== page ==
Columns

Also in today’s Tribune, George Ross took Oaklanders to task for not supporting the Raiders while the team continued to work toward getting a playing site in Oakland. Ross said the team was making a good-faith effort, but that it was hindered by the lack of Oaklanders willing to cross the bay to watch the team in the meantime. To heighten the shame, he pointed to news that the Reno Chamber of Commerce had “adopted” the Raiders as the closest thing to a hometown team and that several hotels there had bought or were planning to buy blocks of season tickets to support the team.

March 29, 1960

George Ross’s column in the Tribune today took on “a fellow who writes for one of the lesser papers across the bay” who complained that “Oakland is a bush league town,” said he’d give 50-to-1 odds that Oakland never built a stadium, and wouldn’t support the team even if they did. Ross didn’t identify the writer or the paper.1 To counter the other writer’s argument, Ross provided quotes from the Raider owners.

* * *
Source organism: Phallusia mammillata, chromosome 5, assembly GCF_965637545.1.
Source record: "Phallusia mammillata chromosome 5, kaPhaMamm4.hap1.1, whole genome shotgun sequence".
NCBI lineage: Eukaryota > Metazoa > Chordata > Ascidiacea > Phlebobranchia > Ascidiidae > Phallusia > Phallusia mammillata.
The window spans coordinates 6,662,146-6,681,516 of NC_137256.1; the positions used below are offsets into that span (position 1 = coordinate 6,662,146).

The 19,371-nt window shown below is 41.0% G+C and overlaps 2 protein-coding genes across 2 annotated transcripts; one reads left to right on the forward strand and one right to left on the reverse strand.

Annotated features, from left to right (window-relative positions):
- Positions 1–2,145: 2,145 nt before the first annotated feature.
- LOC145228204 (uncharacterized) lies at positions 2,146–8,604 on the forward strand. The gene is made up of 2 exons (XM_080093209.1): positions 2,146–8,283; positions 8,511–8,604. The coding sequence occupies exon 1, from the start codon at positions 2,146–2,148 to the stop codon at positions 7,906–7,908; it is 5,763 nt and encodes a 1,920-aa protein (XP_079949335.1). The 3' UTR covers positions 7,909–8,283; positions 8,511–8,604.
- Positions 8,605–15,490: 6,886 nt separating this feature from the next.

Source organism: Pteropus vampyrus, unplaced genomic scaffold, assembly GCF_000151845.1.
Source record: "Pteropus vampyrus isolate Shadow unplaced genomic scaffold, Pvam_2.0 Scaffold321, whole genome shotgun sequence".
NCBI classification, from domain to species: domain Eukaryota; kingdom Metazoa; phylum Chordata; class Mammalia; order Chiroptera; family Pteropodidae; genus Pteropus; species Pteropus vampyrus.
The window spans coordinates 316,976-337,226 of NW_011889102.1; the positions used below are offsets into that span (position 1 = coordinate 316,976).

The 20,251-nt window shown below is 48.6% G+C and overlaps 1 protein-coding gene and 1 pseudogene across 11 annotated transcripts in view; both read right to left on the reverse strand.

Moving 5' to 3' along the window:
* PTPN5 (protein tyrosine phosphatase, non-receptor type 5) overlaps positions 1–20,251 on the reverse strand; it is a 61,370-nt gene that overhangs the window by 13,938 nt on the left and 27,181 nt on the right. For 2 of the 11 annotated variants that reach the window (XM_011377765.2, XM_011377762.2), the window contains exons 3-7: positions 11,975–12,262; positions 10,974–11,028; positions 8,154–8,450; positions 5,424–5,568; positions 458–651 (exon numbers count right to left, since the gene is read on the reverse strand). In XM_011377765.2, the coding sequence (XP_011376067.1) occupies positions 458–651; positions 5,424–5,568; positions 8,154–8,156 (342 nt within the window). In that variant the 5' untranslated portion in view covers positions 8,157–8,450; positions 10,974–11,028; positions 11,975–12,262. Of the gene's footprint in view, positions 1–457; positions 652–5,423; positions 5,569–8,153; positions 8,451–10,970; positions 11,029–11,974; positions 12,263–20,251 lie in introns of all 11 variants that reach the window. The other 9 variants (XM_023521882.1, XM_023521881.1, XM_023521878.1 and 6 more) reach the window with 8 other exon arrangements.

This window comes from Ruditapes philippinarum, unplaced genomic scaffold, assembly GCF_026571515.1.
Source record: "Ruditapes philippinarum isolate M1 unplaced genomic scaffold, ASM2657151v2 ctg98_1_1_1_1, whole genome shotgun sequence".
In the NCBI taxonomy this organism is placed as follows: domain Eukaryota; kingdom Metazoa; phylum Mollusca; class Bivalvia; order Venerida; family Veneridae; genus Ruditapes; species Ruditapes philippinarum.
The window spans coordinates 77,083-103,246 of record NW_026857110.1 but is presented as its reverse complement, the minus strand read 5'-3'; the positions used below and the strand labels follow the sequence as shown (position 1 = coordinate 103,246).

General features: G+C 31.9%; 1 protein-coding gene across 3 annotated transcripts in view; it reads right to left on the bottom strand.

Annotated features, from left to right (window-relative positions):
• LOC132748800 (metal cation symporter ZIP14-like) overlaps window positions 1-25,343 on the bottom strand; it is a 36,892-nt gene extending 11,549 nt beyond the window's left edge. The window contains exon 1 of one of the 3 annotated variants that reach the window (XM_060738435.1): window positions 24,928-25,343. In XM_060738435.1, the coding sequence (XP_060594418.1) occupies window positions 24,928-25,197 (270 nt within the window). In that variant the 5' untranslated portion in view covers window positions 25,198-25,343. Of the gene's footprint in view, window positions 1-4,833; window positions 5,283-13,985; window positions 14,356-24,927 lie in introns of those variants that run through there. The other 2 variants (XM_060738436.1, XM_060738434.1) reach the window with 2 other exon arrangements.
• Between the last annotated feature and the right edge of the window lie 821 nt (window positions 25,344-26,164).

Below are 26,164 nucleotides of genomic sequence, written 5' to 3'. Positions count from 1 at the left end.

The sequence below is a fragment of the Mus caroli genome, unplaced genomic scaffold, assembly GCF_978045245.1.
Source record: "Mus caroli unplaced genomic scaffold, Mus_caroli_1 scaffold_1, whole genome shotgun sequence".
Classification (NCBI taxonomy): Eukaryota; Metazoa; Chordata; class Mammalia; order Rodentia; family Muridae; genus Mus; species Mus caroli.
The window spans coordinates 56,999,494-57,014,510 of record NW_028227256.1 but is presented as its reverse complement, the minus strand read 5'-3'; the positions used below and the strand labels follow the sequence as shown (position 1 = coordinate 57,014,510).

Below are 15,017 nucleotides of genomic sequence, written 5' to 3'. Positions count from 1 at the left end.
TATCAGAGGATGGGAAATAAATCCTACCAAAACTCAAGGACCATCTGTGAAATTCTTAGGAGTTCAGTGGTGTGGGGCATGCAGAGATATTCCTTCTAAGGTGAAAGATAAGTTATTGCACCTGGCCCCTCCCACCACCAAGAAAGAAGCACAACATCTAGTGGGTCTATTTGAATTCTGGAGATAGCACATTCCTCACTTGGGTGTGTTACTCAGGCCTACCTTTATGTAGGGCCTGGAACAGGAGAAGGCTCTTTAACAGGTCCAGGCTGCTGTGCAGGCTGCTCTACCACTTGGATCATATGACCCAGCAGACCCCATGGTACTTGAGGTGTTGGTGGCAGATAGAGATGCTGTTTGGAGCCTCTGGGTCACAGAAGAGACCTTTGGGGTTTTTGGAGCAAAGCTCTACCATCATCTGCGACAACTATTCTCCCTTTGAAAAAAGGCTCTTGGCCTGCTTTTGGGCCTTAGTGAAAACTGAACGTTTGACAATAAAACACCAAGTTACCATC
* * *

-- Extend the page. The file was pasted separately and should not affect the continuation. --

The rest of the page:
Ed McGah: “For the benefit of the few readers the guy might have on this side of the bay, I’ll cover some of that 50-to-1 money right now.”

Robert Osborne: “I’ve got 10-to-1 we’ll get a stadium and the Raiders will be in it, and so will an American League baseball team.”

Wayne Valley: “We wouldn’t be here today if we weren’t sure a stadium is going to be built in Oakland. We’re preparing for the 1961 season, our preseason ticket sales campaign is under way, we’re expecting better crowds than last year, we see no reason to think the Raiders won’t be playing football in 1962, 1963, 1970, and in Oakland as soon as possible.”

Oakland Tribune

1. I poked around but couldn’t find who the author or the paper was.

March 27, 1961

Columnist George Ross argued in today’s Tribune that if Raider fans didn’t support the team when it played in San Francisco they’d never get a chance to support them in Oakland. “Our golden egg,” he wrote, “will wind up in somebody else’s nest–in Sacramento, or San Jose, or Fresno, or out of state–and we’ll be in Bushville, by the Bay.” He cited an assertion by the city of Minneapolis that the addition of the Twins and Vikings represented “a $15 million addition to the local economy,” and exhorted his readers to start buying up those season tickets or say goodbye to the team forever.

Oakland Tribune